The other day, in the same debate, it was mentioned that Bill C-48, the so-called NDP budget of $4.8 billion brought in by the Liberals, was never implemented. The reason it was not implemented was the New Democratic Party at that time, along with the Bloc Québécois, chose prematurely to overthrow the government.

How can the member go to her constituents or to NDP supporters and say that the money promised by the NDP was taken away, money that would have gone to post-secondary education, urban transit, subsidized housing and Kyoto? How can NDP members stand and bash the Liberals? Let them take on the responsibility and answer truthfully to their constituents that they blew the whole deal.

Financial Statement of Minister of Finance
The Budget
Government Orders

3:15 p.m.

NDP

Denise Savoie Victoria, BC

Mr. Speaker, I would suggest that the Liberal members of Parliament should get new speaking points. It seems a little ridiculous to suggest that the NDP is the cause. Millions of Canadians voted against the former government, after 13 years of promising environmental reform, of promising housing, of promising reform to the aboriginal, of promising students a dedicated transfer. It only happened when the NDP came forward at the end of the Liberal term with Bill C-48.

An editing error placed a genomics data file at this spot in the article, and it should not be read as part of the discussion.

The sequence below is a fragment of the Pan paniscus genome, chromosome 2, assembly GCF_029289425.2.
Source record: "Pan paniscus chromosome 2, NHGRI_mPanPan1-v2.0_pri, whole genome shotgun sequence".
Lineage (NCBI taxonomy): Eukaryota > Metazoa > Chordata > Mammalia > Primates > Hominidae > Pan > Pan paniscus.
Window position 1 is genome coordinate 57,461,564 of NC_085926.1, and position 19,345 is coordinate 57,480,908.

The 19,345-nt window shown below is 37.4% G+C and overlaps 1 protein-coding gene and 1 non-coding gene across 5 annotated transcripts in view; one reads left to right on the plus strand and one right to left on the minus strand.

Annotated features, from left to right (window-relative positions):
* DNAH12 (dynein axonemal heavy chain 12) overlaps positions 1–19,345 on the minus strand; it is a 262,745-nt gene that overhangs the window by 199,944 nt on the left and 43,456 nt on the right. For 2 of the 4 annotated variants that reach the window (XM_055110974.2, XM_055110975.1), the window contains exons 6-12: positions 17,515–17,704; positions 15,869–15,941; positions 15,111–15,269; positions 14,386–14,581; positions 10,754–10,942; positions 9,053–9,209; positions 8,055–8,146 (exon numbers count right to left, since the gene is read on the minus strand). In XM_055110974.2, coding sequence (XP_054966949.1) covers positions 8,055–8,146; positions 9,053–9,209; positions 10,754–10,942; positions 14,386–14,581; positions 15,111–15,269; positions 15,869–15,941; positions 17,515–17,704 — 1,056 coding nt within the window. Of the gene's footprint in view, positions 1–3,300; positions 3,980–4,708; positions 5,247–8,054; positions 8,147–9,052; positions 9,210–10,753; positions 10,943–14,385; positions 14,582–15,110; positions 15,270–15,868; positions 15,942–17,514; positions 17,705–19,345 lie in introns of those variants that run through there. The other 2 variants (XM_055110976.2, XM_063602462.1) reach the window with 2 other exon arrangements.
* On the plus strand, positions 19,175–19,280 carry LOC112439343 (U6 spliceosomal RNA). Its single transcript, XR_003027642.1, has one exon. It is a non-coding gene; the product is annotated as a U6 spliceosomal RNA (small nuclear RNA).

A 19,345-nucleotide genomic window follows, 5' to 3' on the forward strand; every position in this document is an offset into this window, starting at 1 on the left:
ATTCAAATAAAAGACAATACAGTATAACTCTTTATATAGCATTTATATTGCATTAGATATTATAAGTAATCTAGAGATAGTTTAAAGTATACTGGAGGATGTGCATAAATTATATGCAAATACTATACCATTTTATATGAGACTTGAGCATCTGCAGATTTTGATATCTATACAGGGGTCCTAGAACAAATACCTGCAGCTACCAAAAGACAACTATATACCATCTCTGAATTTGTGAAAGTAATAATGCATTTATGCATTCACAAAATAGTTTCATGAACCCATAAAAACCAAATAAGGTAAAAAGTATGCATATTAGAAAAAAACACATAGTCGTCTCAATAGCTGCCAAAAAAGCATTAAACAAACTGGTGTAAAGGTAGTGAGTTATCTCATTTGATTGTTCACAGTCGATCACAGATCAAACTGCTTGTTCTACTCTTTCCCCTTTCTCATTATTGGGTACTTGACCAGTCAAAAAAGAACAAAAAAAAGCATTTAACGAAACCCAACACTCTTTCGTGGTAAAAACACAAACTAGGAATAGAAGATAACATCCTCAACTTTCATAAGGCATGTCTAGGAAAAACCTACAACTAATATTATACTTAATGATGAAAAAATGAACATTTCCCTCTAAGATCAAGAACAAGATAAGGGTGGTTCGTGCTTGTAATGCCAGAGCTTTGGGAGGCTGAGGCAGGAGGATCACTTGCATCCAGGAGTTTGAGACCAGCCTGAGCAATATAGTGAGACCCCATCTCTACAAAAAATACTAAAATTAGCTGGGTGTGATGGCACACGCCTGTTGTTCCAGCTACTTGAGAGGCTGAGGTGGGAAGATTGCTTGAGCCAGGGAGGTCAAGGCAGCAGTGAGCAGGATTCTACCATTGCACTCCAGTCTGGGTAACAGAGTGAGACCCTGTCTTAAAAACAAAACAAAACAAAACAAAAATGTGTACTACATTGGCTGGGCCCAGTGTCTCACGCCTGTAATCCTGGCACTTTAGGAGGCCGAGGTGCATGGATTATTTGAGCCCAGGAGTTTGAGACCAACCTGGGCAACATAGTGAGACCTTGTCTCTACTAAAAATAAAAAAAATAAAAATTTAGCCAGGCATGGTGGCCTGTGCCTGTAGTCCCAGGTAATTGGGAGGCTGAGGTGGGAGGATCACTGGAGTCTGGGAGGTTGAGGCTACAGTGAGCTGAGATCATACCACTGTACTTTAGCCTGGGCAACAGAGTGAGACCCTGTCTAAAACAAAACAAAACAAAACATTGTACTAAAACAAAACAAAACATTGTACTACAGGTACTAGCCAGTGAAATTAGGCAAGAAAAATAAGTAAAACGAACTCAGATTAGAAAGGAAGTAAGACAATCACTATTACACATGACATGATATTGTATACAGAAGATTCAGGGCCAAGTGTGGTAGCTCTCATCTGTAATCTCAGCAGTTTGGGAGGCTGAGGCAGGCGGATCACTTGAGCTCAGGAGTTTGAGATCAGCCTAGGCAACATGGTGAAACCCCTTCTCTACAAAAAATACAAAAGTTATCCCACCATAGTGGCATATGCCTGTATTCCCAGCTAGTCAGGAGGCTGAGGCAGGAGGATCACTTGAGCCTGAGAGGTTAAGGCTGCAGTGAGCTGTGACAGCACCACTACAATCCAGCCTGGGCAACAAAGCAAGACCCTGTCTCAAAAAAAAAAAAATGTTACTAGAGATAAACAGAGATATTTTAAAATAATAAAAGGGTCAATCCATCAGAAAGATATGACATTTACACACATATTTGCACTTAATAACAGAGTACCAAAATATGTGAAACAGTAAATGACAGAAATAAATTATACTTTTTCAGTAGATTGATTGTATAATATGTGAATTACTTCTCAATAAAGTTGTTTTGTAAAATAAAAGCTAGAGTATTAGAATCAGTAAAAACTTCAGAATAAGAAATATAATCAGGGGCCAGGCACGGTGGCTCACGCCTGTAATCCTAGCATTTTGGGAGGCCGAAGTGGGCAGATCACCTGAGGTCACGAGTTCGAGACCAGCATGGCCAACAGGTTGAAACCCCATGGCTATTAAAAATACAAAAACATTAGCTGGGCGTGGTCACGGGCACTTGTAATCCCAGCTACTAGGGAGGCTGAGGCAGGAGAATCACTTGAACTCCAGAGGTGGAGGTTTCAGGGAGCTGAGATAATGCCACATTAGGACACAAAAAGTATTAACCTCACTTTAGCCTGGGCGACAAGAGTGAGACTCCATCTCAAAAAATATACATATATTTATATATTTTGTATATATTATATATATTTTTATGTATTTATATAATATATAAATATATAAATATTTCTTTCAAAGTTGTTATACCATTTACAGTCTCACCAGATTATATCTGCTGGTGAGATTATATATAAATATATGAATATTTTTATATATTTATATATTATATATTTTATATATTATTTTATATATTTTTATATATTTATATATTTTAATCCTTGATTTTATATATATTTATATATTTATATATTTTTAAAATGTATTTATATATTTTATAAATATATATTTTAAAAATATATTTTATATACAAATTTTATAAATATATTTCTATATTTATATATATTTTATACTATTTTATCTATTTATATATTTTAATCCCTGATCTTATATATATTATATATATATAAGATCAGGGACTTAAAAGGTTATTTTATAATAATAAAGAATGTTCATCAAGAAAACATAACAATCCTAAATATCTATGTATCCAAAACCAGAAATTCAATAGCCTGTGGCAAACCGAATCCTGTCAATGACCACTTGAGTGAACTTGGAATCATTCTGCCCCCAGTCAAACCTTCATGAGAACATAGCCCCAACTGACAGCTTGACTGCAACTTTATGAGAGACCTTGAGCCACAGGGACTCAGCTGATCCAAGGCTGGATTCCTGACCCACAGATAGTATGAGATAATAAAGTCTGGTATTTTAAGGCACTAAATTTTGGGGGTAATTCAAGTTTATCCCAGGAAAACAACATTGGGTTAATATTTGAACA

If the Liberals had not waited 13 years before acting and only when prompted by the NDP in Bill C-48, they would not be in the position they are now. Until Liberals become humble enough to realize that it is the Canadian people who voted them out of office, they are going to be sitting on the other side of the House for a very long time.

Financial Statement of Minister of Finance
The Budget
Government Orders

3:15 p.m.

NDP

Dennis Bevington Western Arctic, NT

Mr. Speaker, I congratulate my colleague on her speech. I want to talk more about the issue surrounding the cutting of energy conservation in homes. Right now we are facing a crisis in the natural gas industry in North America. Supplies are short. The Minister of Finance has said that he wants to go to Russia to find more supply for our homes in Quebec and Ontario. What we need right now is more investment in energy conservation, and we do not see it in the budget.

Will my colleague outline how this could be changed over the years ahead to make a better effort for Canadians under energy conservation?